Holi is an exuberant show of goodwill and love between humans and for their Gods. The actual festival of Holi takes place on a day called Parva (the actual day depends on the season, this year it is on March 10, last it was March 20).

Children, friends and neighbors gather on the streets and a riot of color takes over. Colored powders called abeer or gulal are thrown into the air and smeared on faces and bodies. Gulal is made up of many rich colors like magenta, red, yellow and green. Abeer is made of small crystals or paper like chips of mica. This is usually mixed with the gulal to give it a rich shine. These colours can be used dry, or mixed with water. Pichkaris are filled with colored water and this is spurted onto people. Water balloons are thrown at friends and neighbors in the spirit of fun. Sometimes, mud baths are prepared and people are dunked into this amidst much laughter and teasing. The visitors carry abeer or gulal to pay their respects to elders by sprinkling some on their feet. The younger crowd is drenched with buckets of coloured water and pummeled with water balloons. Dholaks, or Indian drums, are heard everywhere and the songs of Holi are carried by the voices of the people.

There isn't any worship associated with this festival of colors. However, some of the colored powders are smeared on the faces of the Gods, especially Krishna and Radha, at the commencement of the festivities.

The colors themselves represent the death of winter and the rebirth of the vibrant Spring. The night before the festival, the dead leaves and branches left over from winter are burned in a huge fire. The fire metaphorically meaning the death of evil.

The festival of Holi also has its traditions. On the day of the festival, children are painted to represent Gods and are given candy or some gift by passers-by. My personal favorite, is the custom of unmarried women getting to beat whomever they are interested in with a stick. As the colors are being thrown in the air, the single women pick out a male they like, and holding their veil back with one hand so that all you can see is one painted eye, they beat him as hard as they can while his back is arched and everybody laughs about it.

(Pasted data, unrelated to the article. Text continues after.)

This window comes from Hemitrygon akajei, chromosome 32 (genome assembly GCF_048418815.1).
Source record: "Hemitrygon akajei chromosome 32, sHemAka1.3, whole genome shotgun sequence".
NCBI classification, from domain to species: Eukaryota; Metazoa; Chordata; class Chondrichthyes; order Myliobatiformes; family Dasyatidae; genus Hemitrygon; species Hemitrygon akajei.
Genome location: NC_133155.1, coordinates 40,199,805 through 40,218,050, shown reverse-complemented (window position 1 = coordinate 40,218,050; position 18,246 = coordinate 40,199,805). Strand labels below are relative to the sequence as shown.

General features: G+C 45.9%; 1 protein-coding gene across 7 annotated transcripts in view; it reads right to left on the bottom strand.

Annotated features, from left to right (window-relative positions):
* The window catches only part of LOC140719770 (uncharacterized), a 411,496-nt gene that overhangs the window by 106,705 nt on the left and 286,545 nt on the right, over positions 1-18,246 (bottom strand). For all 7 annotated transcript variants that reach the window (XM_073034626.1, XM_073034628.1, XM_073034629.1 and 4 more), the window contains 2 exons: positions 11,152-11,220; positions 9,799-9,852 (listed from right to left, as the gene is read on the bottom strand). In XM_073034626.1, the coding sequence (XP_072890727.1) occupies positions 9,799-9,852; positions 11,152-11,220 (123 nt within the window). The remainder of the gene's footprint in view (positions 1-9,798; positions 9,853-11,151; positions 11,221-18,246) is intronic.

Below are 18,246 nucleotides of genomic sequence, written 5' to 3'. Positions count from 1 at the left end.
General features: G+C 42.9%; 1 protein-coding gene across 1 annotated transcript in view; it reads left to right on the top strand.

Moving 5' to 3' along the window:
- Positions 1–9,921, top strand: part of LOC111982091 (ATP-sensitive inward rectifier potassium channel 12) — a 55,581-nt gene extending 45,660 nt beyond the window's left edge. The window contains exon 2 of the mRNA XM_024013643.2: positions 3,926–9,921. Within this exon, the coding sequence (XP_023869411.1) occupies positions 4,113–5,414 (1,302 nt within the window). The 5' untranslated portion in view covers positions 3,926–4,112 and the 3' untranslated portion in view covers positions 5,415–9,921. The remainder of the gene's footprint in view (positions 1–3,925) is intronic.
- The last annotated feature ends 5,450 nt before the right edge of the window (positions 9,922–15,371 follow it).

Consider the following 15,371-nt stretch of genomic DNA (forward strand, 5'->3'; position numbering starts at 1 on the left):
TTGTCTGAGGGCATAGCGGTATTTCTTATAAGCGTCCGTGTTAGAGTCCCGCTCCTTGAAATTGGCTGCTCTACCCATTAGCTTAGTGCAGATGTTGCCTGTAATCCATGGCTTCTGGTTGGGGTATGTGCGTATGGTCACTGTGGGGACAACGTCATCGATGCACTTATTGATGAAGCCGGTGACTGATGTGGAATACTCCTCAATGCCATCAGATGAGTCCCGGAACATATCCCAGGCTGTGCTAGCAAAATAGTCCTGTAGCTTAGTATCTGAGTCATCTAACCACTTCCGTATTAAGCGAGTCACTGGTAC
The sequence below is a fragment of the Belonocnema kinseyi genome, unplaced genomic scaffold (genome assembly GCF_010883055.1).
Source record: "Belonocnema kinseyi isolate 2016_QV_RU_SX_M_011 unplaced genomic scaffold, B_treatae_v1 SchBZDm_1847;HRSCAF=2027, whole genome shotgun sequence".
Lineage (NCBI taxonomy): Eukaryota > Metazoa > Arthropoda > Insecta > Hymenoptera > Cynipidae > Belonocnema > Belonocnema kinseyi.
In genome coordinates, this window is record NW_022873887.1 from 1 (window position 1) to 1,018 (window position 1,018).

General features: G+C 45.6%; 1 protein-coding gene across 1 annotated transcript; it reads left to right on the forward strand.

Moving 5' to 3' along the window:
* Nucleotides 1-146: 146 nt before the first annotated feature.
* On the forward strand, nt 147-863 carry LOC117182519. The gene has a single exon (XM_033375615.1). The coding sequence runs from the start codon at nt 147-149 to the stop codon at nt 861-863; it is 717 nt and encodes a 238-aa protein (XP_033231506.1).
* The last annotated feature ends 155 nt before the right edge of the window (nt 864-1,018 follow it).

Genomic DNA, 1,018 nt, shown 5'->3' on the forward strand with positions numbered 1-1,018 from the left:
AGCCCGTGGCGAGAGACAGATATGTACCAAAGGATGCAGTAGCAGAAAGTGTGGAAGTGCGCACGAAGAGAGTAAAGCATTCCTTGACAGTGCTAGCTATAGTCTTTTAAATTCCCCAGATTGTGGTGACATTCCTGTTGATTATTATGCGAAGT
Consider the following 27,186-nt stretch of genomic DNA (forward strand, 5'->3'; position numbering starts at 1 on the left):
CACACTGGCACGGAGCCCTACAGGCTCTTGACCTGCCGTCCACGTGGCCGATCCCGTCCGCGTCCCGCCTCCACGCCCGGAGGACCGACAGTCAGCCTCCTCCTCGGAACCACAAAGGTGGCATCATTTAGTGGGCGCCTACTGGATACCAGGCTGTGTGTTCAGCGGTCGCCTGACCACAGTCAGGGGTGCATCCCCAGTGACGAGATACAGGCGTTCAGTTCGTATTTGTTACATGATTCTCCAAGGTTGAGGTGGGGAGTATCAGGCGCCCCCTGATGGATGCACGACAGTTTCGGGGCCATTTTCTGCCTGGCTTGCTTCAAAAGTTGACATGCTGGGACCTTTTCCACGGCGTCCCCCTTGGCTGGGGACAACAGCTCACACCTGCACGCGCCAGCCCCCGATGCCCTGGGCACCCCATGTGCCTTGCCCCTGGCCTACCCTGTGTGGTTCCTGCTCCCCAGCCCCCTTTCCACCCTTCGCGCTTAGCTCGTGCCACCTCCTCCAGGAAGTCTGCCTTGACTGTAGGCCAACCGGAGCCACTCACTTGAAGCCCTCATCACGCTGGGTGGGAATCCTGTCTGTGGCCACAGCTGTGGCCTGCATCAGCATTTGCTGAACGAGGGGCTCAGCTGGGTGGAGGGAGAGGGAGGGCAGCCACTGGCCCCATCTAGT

At the end of the festival, all the colors that have been thrown onto people have been mixed to be a dark grayish color. You can't distinguish one person from the next. This is a metaphor for everybody being not a seperate soul, but as part of one universal soul.

Perhaps the rest of the world should take notice of this. Very seldomly do you ever hear about masses of people just letting loose, having a good time, and showing love for one another unreservedly (even if it is by thrashing you with a stick).

Holi Phagwah, sometimes spelled Holy Phagwa or refered to simply as Holi, is the Indian festival of spring. The tradition spread from India with the proliferation of indentured servants to other countries. It is celebrated in Mauritius, Suriname, Trinidad and Tobago as well as in New York among the Caribbean community in Queens which holds a Miss Phagwah Beauty Pageant; it has become a public holiday.

The Hindi will rise early in the morning for this celebration. It begins after they've bathed and had a short religious spiritual. Children will scream with delight as they run about throwing abhir and gulal on each other, while the adults celebrate by spritzing one another with perfumes. As it would be disrespectful for the children to throw things at their elders, they will instead mark the adults foreheads with red powder so that they might celebrate together. Before noon everyone will bath again and dress in their best clothes, often starched and bright white. Then a feast of their best dishes will be had.